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Abstract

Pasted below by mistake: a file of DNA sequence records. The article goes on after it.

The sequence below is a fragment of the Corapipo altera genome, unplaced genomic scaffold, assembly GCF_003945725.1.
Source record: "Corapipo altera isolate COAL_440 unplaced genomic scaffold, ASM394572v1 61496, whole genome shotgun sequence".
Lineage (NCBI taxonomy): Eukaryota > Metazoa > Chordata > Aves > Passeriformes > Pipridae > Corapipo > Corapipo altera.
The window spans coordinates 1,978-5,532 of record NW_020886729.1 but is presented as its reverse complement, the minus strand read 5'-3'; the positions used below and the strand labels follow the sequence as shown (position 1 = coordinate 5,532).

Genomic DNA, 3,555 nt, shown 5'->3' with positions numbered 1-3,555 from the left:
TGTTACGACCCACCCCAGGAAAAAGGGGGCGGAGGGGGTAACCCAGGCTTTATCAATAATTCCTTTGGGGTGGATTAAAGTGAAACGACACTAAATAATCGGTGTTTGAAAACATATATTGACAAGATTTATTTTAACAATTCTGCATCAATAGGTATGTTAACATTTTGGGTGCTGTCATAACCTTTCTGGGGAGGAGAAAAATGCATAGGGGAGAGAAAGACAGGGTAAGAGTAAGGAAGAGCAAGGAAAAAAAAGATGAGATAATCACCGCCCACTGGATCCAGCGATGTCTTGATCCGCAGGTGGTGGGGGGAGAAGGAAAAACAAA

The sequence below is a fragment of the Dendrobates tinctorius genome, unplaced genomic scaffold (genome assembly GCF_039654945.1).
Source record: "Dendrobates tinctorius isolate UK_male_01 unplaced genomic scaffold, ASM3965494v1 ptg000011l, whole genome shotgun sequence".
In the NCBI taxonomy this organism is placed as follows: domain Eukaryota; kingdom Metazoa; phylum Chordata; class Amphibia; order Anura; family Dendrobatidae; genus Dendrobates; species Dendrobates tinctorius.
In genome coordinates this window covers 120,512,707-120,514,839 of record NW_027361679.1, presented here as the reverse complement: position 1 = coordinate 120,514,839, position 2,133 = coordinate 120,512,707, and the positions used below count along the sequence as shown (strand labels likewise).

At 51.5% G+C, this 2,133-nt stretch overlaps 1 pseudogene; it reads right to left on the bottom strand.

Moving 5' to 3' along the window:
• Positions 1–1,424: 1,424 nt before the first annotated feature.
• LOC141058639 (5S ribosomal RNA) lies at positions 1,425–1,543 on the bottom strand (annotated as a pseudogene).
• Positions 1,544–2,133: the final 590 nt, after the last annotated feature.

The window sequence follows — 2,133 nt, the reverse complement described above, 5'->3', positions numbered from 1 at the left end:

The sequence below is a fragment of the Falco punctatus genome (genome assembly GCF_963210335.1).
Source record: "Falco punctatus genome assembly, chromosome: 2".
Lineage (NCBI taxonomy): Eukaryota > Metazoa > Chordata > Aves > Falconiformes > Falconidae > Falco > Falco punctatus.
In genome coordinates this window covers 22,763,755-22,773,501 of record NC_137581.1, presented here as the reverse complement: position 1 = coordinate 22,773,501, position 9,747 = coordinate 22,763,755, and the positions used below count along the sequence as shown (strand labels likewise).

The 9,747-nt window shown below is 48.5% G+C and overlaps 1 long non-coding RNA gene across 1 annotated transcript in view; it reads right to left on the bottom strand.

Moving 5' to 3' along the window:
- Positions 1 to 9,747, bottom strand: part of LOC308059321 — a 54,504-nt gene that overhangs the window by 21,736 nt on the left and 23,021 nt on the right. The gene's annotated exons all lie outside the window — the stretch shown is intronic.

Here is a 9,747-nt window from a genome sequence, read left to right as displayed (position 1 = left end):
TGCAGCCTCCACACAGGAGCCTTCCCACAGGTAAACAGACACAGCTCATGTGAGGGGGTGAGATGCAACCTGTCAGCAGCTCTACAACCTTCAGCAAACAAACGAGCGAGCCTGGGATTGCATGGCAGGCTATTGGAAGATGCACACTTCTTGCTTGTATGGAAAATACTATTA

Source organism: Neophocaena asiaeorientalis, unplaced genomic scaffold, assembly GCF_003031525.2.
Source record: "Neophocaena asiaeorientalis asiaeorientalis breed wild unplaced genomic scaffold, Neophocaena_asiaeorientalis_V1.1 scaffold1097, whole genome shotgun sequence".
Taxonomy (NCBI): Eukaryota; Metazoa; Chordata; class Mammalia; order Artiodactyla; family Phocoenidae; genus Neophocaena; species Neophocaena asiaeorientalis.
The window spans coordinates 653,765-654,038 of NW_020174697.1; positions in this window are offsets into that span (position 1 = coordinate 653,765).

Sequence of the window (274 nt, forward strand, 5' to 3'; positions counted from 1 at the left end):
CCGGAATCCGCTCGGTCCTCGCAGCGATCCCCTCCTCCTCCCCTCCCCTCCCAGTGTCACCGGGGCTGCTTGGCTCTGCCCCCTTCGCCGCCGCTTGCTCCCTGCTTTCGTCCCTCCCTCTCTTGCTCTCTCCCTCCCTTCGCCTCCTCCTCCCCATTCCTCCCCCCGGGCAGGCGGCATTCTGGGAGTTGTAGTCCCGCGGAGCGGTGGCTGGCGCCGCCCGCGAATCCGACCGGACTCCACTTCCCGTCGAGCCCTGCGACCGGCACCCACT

Human papillomavirus (HPV) types 16 and 18 have been implicated as risk factors for cervical dysplasla and neoplasia. However, most studies have been observational, uncontrolled and conducted in populations at low risk for invasive cancer. We r sport a pilot case-control study of incident invasive cervical cancer in Panama, Costa Rica and Bogota, Colombia. Between July and September 1985 we enrolled 46 consecutive newly diagnosed invasive cervical cancer cases and 51 age-matted control women. Subjects were interviewed and samples collected for HPV DNA assays. HPV infection was defined by a filter in situ DNA hybidization technique under non-stringent and stringent conditions against HPV-6/11, 16 and 18 DNA probes. More cases (91 %) than controls (63%) had HPV DNA detected (non-stringent) and more cases than controls had HPV-16 or 18 DNA (67% vs. 43%, p = 0.02). Age at first intercourse was the most significant risk factor for HPV 16/18 Infection in all subjects. Smoking was significantly associated with cervical cancer (52% of cases vs. 27% controls) but was not associated with HPV infection.